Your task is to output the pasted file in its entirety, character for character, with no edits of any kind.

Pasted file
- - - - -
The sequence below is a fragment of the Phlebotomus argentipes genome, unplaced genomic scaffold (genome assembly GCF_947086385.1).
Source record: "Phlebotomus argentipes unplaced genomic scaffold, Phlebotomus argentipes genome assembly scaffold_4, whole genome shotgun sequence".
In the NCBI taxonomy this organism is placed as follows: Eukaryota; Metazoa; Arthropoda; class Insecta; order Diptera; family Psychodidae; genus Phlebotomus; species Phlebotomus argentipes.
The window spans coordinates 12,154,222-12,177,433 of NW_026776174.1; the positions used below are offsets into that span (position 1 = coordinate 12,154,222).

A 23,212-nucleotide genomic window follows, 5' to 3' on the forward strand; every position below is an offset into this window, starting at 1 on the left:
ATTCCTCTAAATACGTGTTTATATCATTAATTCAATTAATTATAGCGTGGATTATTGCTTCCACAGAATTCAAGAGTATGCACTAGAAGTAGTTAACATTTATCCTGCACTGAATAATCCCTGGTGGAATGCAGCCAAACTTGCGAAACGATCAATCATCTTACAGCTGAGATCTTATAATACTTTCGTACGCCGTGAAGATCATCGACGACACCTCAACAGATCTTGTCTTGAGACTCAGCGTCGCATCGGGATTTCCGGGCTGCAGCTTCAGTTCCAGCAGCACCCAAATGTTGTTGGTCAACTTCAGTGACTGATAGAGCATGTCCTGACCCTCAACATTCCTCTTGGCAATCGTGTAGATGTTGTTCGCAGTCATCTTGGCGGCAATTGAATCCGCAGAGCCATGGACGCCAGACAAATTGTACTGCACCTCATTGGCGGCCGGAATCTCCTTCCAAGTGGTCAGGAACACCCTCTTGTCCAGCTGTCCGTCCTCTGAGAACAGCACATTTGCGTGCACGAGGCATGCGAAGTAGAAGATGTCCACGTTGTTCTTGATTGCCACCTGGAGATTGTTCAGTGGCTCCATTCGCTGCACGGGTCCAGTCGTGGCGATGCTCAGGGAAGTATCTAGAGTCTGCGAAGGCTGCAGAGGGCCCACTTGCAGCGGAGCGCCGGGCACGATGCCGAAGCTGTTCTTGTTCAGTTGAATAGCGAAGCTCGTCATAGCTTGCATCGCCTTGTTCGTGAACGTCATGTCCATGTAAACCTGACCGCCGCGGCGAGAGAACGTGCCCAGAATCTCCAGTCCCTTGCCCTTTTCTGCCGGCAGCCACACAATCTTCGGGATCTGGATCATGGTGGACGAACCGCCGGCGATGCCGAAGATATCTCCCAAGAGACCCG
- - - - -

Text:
The sequence below is a fragment of the Phlebotomus argentipes genome, unplaced genomic scaffold (genome assembly GCF_947086385.1).
Source record: "Phlebotomus argentipes unplaced genomic scaffold, Phlebotomus argentipes genome assembly scaffold_4, whole genome shotgun sequence".
In the NCBI taxonomy this organism is placed as follows: Eukaryota; Metazoa; Arthropoda; class Insecta; order Diptera; family Psychodidae; genus Phlebotomus; species Phlebotomus argentipes.
The window spans coordinates 12,154,222-12,177,433 of NW_026776174.1; the positions used below are offsets into that span (position 1 = coordinate 12,154,222).

A 23,212-nucleotide genomic window follows, 5' to 3' on the forward strand; every position below is an offset into this window, starting at 1 on the left:
ATTCCTCTAAATACGTGTTTATATCATTAATTCAATTAATTATAGCGTGGATTATTGCTTCCACAGAATTCAAGAGTATGCACTAGAAGTAGTTAACATTTATCCTGCACTGAATAATCCCTGGTGGAATGCAGCCAAACTTGCGAAACGATCAATCATCTTACAGCTGAGATCTTATAATACTTTCGTACGCCGTGAAGATCATCGACGACACCTCAACAGATCTTGTCTTGAGACTCAGCGTCGCATCGGGATTTCCGGGCTGCAGCTTCAGTTCCAGCAGCACCCAAATGTTGTTGGTCAACTTCAGTGACTGATAGAGCATGTCCTGACCCTCAACATTCCTCTTGGCAATCGTGTAGATGTTGTTCGCAGTCATCTTGGCGGCAATTGAATCCGCAGAGCCATGGACGCCAGACAAATTGTACTGCACCTCATTGGCGGCCGGAATCTCCTTCCAAGTGGTCAGGAACACCCTCTTGTCCAGCTGTCCGTCCTCTGAGAACAGCACATTTGCGTGCACGAGGCATGCGAAGTAGAAGATGTCCACGTTGTTCTTGATTGCCACCTGGAGATTGTTCAGTGGCTCCATTCGCTGCACGGGTCCAGTCGTGGCGATGCTCAGGGAAGTATCTAGAGTCTGCGAAGGCTGCAGAGGGCCCACTTGCAGCGGAGCGCCGGGCACGATGCCGAAGCTGTTCTTGTTCAGTTGAATAGCGAAGCTCGTCATAGCTTGCATCGCCTTGTTCGTGAACGTCATGTCCATGTAAACCTGACCGCCGCGGCGAGAGAACGTGCCCAGAATCTCCAGTCCCTTGCCCTTTTCTGCCGGCAGCCACACAATCTTCGGGATCTGGATCATGGTGGACGAACCGCCGGCGATGCCGAAGATATCTCCCAAGAGACCCG